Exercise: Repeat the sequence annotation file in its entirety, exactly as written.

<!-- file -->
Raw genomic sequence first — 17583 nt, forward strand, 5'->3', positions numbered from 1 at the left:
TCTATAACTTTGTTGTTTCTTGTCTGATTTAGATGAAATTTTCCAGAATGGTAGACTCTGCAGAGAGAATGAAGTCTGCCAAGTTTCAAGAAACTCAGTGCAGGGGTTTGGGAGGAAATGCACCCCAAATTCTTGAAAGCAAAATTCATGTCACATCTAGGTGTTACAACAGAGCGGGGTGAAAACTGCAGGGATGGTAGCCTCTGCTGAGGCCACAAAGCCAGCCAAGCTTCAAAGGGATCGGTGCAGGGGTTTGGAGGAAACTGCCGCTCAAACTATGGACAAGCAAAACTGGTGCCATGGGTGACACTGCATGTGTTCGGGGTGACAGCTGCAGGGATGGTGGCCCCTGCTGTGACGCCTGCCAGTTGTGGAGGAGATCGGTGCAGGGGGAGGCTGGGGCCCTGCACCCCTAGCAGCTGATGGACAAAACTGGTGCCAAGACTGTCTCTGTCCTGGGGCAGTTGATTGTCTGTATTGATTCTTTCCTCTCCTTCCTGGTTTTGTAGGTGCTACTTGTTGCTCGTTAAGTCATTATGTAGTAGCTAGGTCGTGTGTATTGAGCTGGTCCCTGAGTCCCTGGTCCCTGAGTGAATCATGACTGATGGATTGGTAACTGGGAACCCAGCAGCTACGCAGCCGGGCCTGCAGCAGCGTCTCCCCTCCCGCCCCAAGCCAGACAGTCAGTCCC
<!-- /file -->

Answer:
Raw genomic sequence first — 17583 nt, forward strand, 5'->3', positions numbered from 1 at the left:
TCTATAACTTTGTTGTTTCTTGTCTGATTTAGATGAAATTTTCCAGAATGGTAGACTCTGCAGAGAGAATGAAGTCTGCCAAGTTTCAAGAAACTCAGTGCAGGGGTTTGGGAGGAAATGCACCCCAAATTCTTGAAAGCAAAATTCATGTCACATCTAGGTGTTACAACAGAGCGGGGTGAAAACTGCAGGGATGGTAGCCTCTGCTGAGGCCACAAAGCCAGCCAAGCTTCAAAGGGATCGGTGCAGGGGTTTGGAGGAAACTGCCGCTCAAACTATGGACAAGCAAAACTGGTGCCATGGGTGACACTGCATGTGTTCGGGGTGACAGCTGCAGGGATGGTGGCCCCTGCTGTGACGCCTGCCAGTTGTGGAGGAGATCGGTGCAGGGGGAGGCTGGGGCCCTGCACCCCTAGCAGCTGATGGACAAAACTGGTGCCAAGACTGTCTCTGTCCTGGGGCAGTTGATTGTCTGTATTGATTCTTTCCTCTCCTTCCTGGTTTTGTAGGTGCTACTTGTTGCTCGTTAAGTCATTATGTAGTAGCTAGGTCGTGTGTATTGAGCTGGTCCCTGAGTCCCTGGTCCCTGAGTGAATCATGACTGATGGATTGGTAACTGGGAACCCAGCAGCTACGCAGCCGGGCCTGCAGCAGCGTCTCCCCTCCCGCCCCAAGCCAGACAGTCAGTCCC